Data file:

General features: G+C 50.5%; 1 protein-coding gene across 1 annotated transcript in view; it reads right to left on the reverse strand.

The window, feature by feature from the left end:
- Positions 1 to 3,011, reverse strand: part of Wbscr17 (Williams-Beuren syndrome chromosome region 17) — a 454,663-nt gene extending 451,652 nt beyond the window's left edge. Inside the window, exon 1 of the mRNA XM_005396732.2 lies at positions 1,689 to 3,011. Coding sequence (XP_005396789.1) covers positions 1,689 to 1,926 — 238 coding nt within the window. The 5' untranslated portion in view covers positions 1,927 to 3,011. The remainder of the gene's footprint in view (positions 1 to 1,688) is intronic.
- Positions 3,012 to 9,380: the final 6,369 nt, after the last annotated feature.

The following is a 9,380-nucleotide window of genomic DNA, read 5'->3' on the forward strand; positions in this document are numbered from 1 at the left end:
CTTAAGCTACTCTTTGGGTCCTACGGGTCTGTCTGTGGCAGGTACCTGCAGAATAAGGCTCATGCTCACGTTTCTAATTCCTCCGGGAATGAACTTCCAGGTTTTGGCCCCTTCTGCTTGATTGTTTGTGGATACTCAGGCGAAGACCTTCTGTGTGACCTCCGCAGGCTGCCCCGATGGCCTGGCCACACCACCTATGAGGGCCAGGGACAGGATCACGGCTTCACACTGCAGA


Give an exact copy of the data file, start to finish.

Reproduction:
General features: G+C 50.5%; 1 protein-coding gene across 1 annotated transcript in view; it reads right to left on the reverse strand.

The window, feature by feature from the left end:
- Positions 1 to 3,011, reverse strand: part of Wbscr17 (Williams-Beuren syndrome chromosome region 17) — a 454,663-nt gene extending 451,652 nt beyond the window's left edge. Inside the window, exon 1 of the mRNA XM_005396732.2 lies at positions 1,689 to 3,011. Coding sequence (XP_005396789.1) covers positions 1,689 to 1,926 — 238 coding nt within the window. The 5' untranslated portion in view covers positions 1,927 to 3,011. The remainder of the gene's footprint in view (positions 1 to 1,688) is intronic.
- Positions 3,012 to 9,380: the final 6,369 nt, after the last annotated feature.

The following is a 9,380-nucleotide window of genomic DNA, read 5'->3' on the forward strand; positions in this document are numbered from 1 at the left end:
CTTAAGCTACTCTTTGGGTCCTACGGGTCTGTCTGTGGCAGGTACCTGCAGAATAAGGCTCATGCTCACGTTTCTAATTCCTCCGGGAATGAACTTCCAGGTTTTGGCCCCTTCTGCTTGATTGTTTGTGGATACTCAGGCGAAGACCTTCTGTGTGACCTCCGCAGGCTGCCCCGATGGCCTGGCCACACCACCTATGAGGGCCAGGGACAGGATCACGGCTTCACACTGCAGA